Jonathan Bartley says disabled are prisoners in their homes thanks to Tory cuts
Photo: Pete Lopeman
I wasn’t expecting my first public event after I became one of the Green Party’s new co-leaders to have me in tears.
But as I got up to speak in Committee Room 21, I found I couldn’t stop the water rolling down my cheeks, having heard person after person tell their stories about the terrible toll that the closure of the Independent Living Fund was taking on them.
One spoke about how she was told to wear incontinence pads, because there was no longer funding for someone to support her going to the toilet. Another how she now had to line up six cups of water by her bed before she went to sleep, because she would have to stay there so long before someone came to help her up.
This is 2016. It could have been 1916. Disabled people are becoming prisoners in their own homes, because of an entirely unnecessary and pernicious ideological assault on our welfare state.
People are suffering and, in the most horrifying of cases, dying after the support that they once relied upon is being removed through sanctions and draconian cuts at both the national and local level.
They are being certified as ‘fit for work’ when they clearly aren’t. This government is weaponising welfare against those least able to defend themselves.
In the 2015 general election I challenged Iain Duncan Smith about the suicides of benefit claimants during a television debate on welfare. He denied that his department was investigating any. His falsehood was later exposed.
On Wednesday, I joined disabled people outside Downing Street where they read out the names of around 100 people who had died. What was striking was that many of the people there knew the people who had died personally. They were there to bear witness to what had happened to their friends, their children and their allies.
It has got to the point where the UN Committee on Economic, Social and Cultural Rights has condemned the regressive nature of UK government policies such as the Bedroom Tax and Universal Credit as breaching the UK’s international human rights obligations.
It has also expressed ‘deep concern’ about changes to benefits which disproportionately affect women, young people, ethnic minorities and disabled people.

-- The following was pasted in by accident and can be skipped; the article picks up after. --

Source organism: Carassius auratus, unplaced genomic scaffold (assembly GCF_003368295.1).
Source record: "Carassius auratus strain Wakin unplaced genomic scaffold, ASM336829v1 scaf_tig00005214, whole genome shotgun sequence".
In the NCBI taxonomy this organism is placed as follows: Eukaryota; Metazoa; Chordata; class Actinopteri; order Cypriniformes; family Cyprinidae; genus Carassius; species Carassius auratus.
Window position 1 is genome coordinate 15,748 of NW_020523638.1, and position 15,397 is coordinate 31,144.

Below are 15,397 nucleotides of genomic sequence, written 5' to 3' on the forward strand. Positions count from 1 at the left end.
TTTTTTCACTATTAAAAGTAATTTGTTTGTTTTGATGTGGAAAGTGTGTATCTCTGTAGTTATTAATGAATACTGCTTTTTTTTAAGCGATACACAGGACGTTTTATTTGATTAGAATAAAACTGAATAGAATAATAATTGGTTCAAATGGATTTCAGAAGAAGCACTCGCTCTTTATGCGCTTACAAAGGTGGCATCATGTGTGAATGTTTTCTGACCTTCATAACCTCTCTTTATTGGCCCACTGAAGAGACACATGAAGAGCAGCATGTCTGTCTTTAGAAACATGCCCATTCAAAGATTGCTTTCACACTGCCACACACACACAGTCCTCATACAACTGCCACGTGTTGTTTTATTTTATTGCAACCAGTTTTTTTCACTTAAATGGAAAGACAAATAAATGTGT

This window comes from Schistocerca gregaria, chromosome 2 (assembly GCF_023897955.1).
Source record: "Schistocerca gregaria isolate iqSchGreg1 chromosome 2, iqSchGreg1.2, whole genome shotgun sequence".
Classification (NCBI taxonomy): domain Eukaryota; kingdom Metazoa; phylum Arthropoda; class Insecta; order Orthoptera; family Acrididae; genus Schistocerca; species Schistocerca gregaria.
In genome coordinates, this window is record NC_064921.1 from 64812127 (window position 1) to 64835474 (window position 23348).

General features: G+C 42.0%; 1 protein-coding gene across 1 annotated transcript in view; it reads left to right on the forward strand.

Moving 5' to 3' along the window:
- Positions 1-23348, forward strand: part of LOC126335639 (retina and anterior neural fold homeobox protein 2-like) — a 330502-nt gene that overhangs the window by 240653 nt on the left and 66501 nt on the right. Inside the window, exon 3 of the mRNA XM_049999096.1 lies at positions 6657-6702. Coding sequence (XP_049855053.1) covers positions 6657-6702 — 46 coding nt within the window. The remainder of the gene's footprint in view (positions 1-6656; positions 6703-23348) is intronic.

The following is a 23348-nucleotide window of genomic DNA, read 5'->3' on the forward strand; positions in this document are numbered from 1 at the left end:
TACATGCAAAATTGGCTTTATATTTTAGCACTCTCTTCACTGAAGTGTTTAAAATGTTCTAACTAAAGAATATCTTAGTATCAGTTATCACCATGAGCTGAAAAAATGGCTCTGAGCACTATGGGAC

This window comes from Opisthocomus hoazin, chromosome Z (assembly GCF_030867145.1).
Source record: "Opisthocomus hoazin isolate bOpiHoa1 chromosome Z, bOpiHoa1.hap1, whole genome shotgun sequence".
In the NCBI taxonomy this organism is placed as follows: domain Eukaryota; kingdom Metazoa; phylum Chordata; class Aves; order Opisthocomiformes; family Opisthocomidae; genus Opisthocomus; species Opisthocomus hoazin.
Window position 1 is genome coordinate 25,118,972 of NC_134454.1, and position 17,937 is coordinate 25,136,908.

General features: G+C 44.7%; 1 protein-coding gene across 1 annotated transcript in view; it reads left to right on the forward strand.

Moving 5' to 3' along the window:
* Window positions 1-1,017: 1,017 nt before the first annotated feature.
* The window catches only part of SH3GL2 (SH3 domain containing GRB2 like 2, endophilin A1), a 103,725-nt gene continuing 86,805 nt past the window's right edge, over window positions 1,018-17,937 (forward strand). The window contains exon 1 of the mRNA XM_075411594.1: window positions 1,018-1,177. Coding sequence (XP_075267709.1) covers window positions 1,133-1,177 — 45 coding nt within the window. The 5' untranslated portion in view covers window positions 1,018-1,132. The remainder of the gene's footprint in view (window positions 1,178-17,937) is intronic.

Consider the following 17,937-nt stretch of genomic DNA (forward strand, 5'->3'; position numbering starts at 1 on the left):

But the point at which the tears began to roll freely down my face two days before, was when those present talked about the future for disabled children like my own.
Many of those present knew the international fight over decades that they had to wage in order to get basic rights. Rights which are now being rolled back – and which will continue to be. Disabled people know all too well what post-Brexit Britain might look like under this government.
It was little surprise therefore to see those men and women from Disabled People Against Cuts make their way on Wednesday from Downing Street, up to Westminster Bridge. There they proceeded to block the road and bring the traffic to a standstill.
They were risking arrest because they can’t see any other options available to them. And they would no doubt do it again for the sake of not just themselves, but the next generation.
But as well as coming together as a social movement, we need to come together as an effective opposition. Now is not the time to be fighting among ourselves, but fighting for those who need us.
Bold ideas aren’t going to deliver change on their own. Disabled people, and many others who are suffering in this new age of insecurity, need united support.
Back in committee room 21, Shadow Chancellor John McDonnell arrived. And so I asked him if he would write to Labour-led councils to ringfence former Independent Living Fund money for the disabled. He agreed – and let’s hope Labour councils take action.
The time has surely come to stand together.
Jonathan Bartley is co-leader of the Green Party
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